What’s the biggest complaint about solar panels, aside from the expense? It’s probably their lack of widespread aesthetic appeal. But Hollywood film director and solar aficionado, James Cameron, has developed something so attractive and useful, it’s like a solar flower field that can reduce grid-based electricity consumption to zero, or close to it.
Attractive and efficient solar cells were once almost a dream. But with his help, that dream is not only real, it’s also free for anyone to use.
Cameron Isn’t a Tech Novice
Although he’s best known for his films, such as Avatar, the Terminator series, Titanic, and a host more, James Cameron’s brain has been put to use on a lot of different projects. He’s also known as a NASA advisor, a deep sea explorer, and a philanthropist.
He embraced solar technology early, even incorporating it into his home in Santa Barbara, says Alissa Walker for Gizmodo. And although he is one of the first to acknowledge the fact that a lot of people just don’t like the expense and aesthetics, he’s also a solar champion.
His New Design is Different
There’s always been a search for better solar power. At least since the first theories on viable solar energy started bouncing around the scientific community in the mid 1800s. The earliest cells were anything but efficient, but they were progress. Just as everything that’s come since has advanced the field.
Cameron’s new design takes on the aesthetics and the efficiency problems, and by all accounts, he wins. One of the biggest issues with panels large enough to produce reliable energy is that they’re stuck in one place. So they’re sort of like a broken clock – spot on at least a couple of times a day, if only by accident. But his new panels mimic one of nature’s most beloved creations, which is the sunflower. Cameron’s panels are shaped like 33-foot-tall sunflowers, and they also move the way that a sunflower does, always facing the sun. Bonus: They serve as giant sun shades for anyone standing underneath.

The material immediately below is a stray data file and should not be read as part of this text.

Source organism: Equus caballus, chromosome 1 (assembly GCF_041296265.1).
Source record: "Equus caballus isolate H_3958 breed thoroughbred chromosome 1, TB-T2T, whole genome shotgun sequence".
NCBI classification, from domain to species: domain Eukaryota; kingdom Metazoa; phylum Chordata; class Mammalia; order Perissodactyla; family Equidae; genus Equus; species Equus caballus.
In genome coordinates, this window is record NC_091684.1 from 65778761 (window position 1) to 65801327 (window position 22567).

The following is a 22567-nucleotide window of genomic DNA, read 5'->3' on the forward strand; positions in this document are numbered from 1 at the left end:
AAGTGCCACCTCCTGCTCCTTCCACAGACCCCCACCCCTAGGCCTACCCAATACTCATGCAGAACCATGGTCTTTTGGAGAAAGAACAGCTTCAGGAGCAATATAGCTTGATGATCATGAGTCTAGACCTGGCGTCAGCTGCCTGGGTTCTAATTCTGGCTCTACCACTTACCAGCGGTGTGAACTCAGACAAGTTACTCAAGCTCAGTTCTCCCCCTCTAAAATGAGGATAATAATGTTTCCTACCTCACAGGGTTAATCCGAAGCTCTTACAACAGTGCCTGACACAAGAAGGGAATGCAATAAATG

He’s Giving This Technology Away
A true philanthropist, he wants his Sun Flowers design to be open source. His patent only keeps his authorship intact. Once that’s final, he intends to give the information away to the public. But this isn’t the first time he’s acted with humanitarian generosity.
An earlier project, which was similar to Sun Flowers, consisted of a hydraulic, folding panel that could be used on mobile operations from movie trailers to FEMA emergency response operations. He gave that idea away, too.
Solar is one of the most viable means of producing clean power. Other ways have improved, such as wind turbines, but solar has had its foot in the door for a long time. It’s already ahead of the game to the point where advances are more like fine-tuned perfections.
Engineers have a real interest in making solar power available to everyone. It’s steps forward like Sun Flowers that serve as reminders of just how important conserving natural resources really is, and how approachable the solutions have become.
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